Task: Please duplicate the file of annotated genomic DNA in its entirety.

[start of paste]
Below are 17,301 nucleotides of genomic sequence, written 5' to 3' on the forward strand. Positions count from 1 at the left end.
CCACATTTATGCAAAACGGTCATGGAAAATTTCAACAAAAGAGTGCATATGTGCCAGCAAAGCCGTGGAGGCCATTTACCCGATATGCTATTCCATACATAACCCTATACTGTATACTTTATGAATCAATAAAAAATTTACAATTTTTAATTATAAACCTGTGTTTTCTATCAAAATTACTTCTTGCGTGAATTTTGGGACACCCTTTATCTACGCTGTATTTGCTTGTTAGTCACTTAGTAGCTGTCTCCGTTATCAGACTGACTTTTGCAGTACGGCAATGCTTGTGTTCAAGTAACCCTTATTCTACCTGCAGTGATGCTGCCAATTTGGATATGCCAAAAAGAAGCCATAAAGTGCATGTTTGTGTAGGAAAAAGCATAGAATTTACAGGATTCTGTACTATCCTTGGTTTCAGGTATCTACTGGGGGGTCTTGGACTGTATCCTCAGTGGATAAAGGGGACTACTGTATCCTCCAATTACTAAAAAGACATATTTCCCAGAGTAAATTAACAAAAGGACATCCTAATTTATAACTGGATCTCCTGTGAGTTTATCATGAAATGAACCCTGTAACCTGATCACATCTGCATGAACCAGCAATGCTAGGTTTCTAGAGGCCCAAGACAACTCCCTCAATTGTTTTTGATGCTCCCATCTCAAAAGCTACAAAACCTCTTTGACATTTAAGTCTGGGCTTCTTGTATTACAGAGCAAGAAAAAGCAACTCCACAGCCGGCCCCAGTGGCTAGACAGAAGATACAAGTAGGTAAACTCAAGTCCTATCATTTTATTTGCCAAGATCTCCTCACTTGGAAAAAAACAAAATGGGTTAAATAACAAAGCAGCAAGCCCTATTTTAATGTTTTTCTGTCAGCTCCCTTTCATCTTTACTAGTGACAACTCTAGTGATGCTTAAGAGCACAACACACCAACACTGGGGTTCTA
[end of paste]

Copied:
Below are 17,301 nucleotides of genomic sequence, written 5' to 3' on the forward strand. Positions count from 1 at the left end.
CCACATTTATGCAAAACGGTCATGGAAAATTTCAACAAAAGAGTGCATATGTGCCAGCAAAGCCGTGGAGGCCATTTACCCGATATGCTATTCCATACATAACCCTATACTGTATACTTTATGAATCAATAAAAAATTTACAATTTTTAATTATAAACCTGTGTTTTCTATCAAAATTACTTCTTGCGTGAATTTTGGGACACCCTTTATCTACGCTGTATTTGCTTGTTAGTCACTTAGTAGCTGTCTCCGTTATCAGACTGACTTTTGCAGTACGGCAATGCTTGTGTTCAAGTAACCCTTATTCTACCTGCAGTGATGCTGCCAATTTGGATATGCCAAAAAGAAGCCATAAAGTGCATGTTTGTGTAGGAAAAAGCATAGAATTTACAGGATTCTGTACTATCCTTGGTTTCAGGTATCTACTGGGGGGTCTTGGACTGTATCCTCAGTGGATAAAGGGGACTACTGTATCCTCCAATTACTAAAAAGACATATTTCCCAGAGTAAATTAACAAAAGGACATCCTAATTTATAACTGGATCTCCTGTGAGTTTATCATGAAATGAACCCTGTAACCTGATCACATCTGCATGAACCAGCAATGCTAGGTTTCTAGAGGCCCAAGACAACTCCCTCAATTGTTTTTGATGCTCCCATCTCAAAAGCTACAAAACCTCTTTGACATTTAAGTCTGGGCTTCTTGTATTACAGAGCAAGAAAAAGCAACTCCACAGCCGGCCCCAGTGGCTAGACAGAAGATACAAGTAGGTAAACTCAAGTCCTATCATTTTATTTGCCAAGATCTCCTCACTTGGAAAAAAACAAAATGGGTTAAATAACAAAGCAGCAAGCCCTATTTTAATGTTTTTCTGTCAGCTCCCTTTCATCTTTACTAGTGACAACTCTAGTGATGCTTAAGAGCACAACACACCAACACTGGGGTTCTA